Sophia Park has been to other auto shows, but the 2018 Los Angeles Auto Show, held in early December, was her first time attending as one of the designers of two featured vehicles. A 2016 graduate of MFA Color and Materials Design, Park is a CMF Designer for Rivian, the Plymouth, Michigan-based manufacturer of electric vehicles. Park is on the team of designers who collaborated on the highly anticipated R1T™ truck, an all-electric, five-passenger pickup meant for the rugged outdoors, and the all-electric R1S™ seven-passenger SUV. “I felt very emotional,” Park said of seeing her work come to fruition. “It was overwhelming, a bit like a dream. Our design team put lots of effort and passion into these vehicles. We started sketching last year, but, after that, it was refinement, refinement, refinement. It was a lot of work: lots of late nights, even the weekends.”
So far, that work has paid off. The Rivian R1T was met with critical acclaim at the LA Auto Show, and — promising up to 400 miles per charge — is set to hit production in 2020, along with the R1S. The R1T truck boasts a nontraditional front end with a daytime running light strip instead of the usual grille. The light strip is punctuated on either end by two pill-shaped headlights, a detail that is repeated on the truck’s interior seating. Park also chose an unusual, but elegant, interior color — green — as the one of color and trim options.
“I pushed for the green interior. In this day and age, you don’t normally see green interiors. As a CMF designer, I forecast and analyze trends as well. I saw that green was an emerging trend from fashion to consumer electronics industries. I wanted to find out what would be next for the automotive industry but also fit the Rivian brand.”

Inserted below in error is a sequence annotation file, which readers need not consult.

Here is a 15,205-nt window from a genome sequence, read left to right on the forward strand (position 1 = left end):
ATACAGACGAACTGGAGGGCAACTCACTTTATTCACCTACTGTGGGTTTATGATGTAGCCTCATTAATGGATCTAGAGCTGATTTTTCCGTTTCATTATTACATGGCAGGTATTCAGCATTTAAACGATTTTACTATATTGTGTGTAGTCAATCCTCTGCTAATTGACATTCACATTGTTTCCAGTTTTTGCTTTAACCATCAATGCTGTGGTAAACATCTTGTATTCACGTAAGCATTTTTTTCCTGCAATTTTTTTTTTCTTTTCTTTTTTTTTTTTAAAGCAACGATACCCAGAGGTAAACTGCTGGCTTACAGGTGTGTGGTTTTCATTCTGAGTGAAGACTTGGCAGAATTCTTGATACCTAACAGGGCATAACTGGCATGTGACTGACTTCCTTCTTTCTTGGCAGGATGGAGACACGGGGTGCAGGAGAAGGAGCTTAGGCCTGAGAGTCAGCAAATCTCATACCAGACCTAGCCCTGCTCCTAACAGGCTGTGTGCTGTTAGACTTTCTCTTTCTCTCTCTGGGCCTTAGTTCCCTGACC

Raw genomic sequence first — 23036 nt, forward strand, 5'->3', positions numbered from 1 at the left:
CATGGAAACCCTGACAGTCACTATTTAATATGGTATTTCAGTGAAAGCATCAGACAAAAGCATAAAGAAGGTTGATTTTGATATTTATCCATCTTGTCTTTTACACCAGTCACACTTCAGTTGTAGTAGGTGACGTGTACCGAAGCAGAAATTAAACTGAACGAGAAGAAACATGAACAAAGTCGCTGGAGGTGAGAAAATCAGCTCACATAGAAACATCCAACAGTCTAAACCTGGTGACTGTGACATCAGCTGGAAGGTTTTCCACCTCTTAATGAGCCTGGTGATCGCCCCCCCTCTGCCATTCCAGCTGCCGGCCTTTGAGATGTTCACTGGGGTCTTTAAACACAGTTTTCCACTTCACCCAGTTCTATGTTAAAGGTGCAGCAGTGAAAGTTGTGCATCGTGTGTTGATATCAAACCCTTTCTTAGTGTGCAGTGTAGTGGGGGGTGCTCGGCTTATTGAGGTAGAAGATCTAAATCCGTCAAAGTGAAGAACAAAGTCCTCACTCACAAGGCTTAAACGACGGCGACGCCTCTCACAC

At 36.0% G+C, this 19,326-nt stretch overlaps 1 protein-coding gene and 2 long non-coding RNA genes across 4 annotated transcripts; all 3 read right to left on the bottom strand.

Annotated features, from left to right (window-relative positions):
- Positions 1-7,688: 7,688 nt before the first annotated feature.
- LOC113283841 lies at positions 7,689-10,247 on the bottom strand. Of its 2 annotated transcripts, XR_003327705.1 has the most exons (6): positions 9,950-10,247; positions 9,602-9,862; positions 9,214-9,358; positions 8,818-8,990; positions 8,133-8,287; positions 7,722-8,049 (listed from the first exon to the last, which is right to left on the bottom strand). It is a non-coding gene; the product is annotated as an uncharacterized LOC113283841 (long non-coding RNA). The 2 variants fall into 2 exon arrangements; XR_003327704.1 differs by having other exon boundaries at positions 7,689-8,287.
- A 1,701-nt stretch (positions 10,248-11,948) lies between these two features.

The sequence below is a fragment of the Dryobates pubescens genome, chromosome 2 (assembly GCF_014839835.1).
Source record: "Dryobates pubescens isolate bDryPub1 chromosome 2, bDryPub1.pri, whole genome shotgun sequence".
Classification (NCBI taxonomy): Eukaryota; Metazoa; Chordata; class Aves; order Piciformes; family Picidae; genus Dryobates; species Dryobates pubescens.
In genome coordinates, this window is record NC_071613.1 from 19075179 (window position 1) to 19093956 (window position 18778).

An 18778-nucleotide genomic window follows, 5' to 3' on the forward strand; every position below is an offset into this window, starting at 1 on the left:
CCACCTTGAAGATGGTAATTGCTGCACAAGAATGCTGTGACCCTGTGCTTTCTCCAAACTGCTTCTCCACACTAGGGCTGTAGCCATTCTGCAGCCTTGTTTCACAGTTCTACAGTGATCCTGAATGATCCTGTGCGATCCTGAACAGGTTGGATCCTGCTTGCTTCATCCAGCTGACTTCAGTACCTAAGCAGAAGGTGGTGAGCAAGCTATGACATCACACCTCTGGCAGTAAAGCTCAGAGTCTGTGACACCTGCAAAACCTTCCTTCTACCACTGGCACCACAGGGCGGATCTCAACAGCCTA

“Green is the new black for the outdoor industry. This color can be both feminine and masculine, and can be sophisticated as well as functional; it can hide dirt or stains. I tried to develop the right green for Rivian. It is a tricky color to nail down because it can be too tacky or too military. It needed to be the right hue and value. I wanted to create a strong statement because this is a new brand, and color is a powerful tool to express personality and convey a message without words. I strategically chose this green to create a cohesive brand story.”
The amount of research, thoughtfulness and effort that goes into a seemingly small decision — the color of car seats — may surprise those not familiar with CMF (color, materials, finishes) design. But the field can be poorly understood outside of the industry. Park noted that her role in designing for both vehicle interiors and exteriors goes well beyond picking out colors and fabrics. She attended a number of trend shows, including the Overland Expo, a bicoastal experience for outdoor and adventure enthusiasts, in order to help her figure out what drivers need, and what they would like to have, in a higher-end truck suitable for off-road adventures. The R1T’s unique front “face” and color are the result of extensive research conducted by Park and the rest of the team.
Prior to CCS, Park had stints designing medical products for a company in Seoul, Korea; working for an art gallery and she even studied art therapy. Her background is in textile and fashion design, which she loved but found limiting. “With CMF design you can do many things — not just working with fabric, but many different materials like plastic or metal,” said Park. “For me, the most fascinating part of CMF design is that it communicates directly to the customer’s heart. I believe the role of a CMF designer is to create a strong emotional connection between the brand and the consumer. It is a very human-centered design field and is a big part of a cohesive brand experience. Customers see the color and touch the materials. CMF designers are designing for the senses.”